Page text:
“Building Congregations around Art Galleries and Cafes as Spirituality Wanes”
Amy O’Leary, NY Times 12/29/12
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If we can’t have our megachurches, we’ll find another style that suits us.
Amy Leary’s recent article in the New York Times shows that the spirit and principles of the church growth movement are alive and well among evangelicals, even as the evangelical world and subculture they created continues to wane. Leary begins by pointing to a warehouse “church” that is “part of a wave of experimentation around the country by evangelicals to reinvent ‘church’ in an increasingly secular culture.”
If I hadn’t seen those words just last week, I might have sworn this was a piece from the 1970’s or 80’s.
Read the article and note the catchwords the author picks up from those she interviews. It’s all about “marketing the church to millennials” and “connecting with the community” and “drawing more traffic” in venues and with approaches that will ostensibly appeal to those who are “spiritual but not religious.” In order to reach such people, the thinking goes, we too must appear spiritual but not religious and disguise our faith in “post-Christian” wrappings. “Many have even cast aside the words ‘church’ and ‘church service’ in favor of terms like ‘spiritual communities’ and ‘gatherings,’ with services that do not stick to any script,” she writes.
The article reinforces a suspicion I’ve always had about these kinds of approaches. Leary quotes Warren Bird, director of research for the Leadership Network: “For new leaders coming out of seminary, ‘the cool thing is church planting. The uncool thing is to go into the established church. Why that has taken over may speak to the entrepreneurialism and innovation that today’s generation represents.'”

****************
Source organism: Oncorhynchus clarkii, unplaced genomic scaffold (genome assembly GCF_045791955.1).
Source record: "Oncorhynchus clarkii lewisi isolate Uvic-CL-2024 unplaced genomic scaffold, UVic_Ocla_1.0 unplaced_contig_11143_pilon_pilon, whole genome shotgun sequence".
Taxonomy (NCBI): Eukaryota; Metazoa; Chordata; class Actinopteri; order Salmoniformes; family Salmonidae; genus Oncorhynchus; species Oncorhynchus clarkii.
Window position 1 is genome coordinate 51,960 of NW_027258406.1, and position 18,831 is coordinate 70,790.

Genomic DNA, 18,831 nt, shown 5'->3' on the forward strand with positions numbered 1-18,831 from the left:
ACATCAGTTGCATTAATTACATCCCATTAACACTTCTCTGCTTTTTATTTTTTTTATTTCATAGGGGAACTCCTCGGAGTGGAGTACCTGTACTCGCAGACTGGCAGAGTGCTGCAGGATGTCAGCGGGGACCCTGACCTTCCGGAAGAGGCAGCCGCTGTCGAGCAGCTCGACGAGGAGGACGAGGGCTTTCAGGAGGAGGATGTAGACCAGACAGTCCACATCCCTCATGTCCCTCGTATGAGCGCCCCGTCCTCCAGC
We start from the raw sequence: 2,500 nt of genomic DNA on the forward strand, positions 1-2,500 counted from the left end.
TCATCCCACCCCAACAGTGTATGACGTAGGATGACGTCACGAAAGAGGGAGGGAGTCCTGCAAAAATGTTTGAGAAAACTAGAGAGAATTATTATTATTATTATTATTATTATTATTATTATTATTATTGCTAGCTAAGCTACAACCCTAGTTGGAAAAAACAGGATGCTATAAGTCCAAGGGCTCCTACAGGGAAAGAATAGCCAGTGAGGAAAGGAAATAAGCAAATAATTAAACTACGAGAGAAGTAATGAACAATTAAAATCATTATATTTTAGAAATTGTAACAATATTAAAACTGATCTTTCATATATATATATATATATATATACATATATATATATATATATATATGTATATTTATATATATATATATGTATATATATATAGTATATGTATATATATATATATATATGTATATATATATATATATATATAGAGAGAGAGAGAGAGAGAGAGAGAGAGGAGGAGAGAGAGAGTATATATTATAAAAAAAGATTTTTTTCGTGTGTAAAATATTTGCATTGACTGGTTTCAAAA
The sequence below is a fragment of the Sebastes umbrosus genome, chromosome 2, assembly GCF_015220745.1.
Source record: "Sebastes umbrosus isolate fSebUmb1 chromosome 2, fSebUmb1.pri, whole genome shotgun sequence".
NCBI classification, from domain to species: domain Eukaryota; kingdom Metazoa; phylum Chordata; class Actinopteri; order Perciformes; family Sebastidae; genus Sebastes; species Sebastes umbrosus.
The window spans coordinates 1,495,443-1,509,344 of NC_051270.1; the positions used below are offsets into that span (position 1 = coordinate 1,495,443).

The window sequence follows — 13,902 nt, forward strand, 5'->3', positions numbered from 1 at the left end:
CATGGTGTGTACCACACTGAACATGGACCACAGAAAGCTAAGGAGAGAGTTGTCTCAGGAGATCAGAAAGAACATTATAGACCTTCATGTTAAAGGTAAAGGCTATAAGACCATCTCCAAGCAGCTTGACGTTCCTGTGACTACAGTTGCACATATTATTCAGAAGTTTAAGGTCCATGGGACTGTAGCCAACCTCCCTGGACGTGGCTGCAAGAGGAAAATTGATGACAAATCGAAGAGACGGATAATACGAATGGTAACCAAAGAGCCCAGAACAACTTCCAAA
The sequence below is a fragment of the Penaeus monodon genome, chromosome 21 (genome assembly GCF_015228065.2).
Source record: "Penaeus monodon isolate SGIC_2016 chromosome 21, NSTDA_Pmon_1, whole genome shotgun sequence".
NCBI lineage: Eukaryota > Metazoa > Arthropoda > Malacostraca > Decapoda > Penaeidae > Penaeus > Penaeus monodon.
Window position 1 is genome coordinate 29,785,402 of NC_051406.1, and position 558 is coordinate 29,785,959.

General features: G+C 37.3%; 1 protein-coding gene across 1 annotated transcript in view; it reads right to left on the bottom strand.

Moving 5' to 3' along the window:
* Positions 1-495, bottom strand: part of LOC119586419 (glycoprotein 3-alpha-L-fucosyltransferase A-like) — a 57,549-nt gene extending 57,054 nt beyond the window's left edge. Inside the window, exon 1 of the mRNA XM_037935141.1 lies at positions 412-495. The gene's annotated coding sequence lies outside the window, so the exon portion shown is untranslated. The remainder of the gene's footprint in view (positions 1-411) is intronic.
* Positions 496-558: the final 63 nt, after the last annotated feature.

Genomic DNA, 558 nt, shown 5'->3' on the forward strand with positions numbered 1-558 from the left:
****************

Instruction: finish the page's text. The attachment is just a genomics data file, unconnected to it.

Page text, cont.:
Is it possible it might also speak to the fact that it’s way cooler to do the “cool” thing?
I spent the early part of my ministry serving in older, established churches. Many times, the music was old, the atmosphere decidedly “uncool,” the pace of change glacial, commitment to tradition strong, and there was precious little immediate gratification from regularly measurable “impact.”
One of those churches had a group of young leaders and their friends who became excited about the “seeker-sensitive” contemporary services a new church in the Chicago suburbs was using to reach their community (yes, that would be Willow Creek). It wasn’t long before they too were meeting in a movie theater, doing drama and contemporary music that they enjoyed. When I arrived a couple years later, they had eviscerated the traditional congregation, destroyed friendships and seriously damaged a neighborhood church ministry that had been there for generations. The new ministry grew largely through the transfer of Christian young people from traditional churches who decided to pursue what they liked — a more exciting, “cooler” religious experience.
Just listen to the words of Houston Clark, whose company “designs spaces and audio-visual systems for churches nationwide.” Catch the motivations inherent in the approach. “Every generation wants their own thing. Kids in their late 20s to midteens now, they really crave intimacy and authenticity. They want high-quality experiences, but don’t necessarily want them in huge voluminous buildings.”
For me, there’s the rub. We want our own thing. We crave the experiences we define as essential. We want them in the form and fashion that we denote as “high quality,” when and where we want them. I’ve observed that this is not only the mindset of the people we’re trying to reach, but it is often our “ministry” mindset as well. Why would anyone want to go to an old, boring, traditional church or ministry and be forced to deal with all the crap I don’t enjoy instead of having continual excitement and gratification in a cooler setting?
The entrepreneurial spirit that aims to satiate people’s craving for ever new experience is alive and well. We call it “ministry,” and it’s cool to be a part of it.
I don’t know. I always thought this ministry thing was about people and building relationships and sharing Christ together.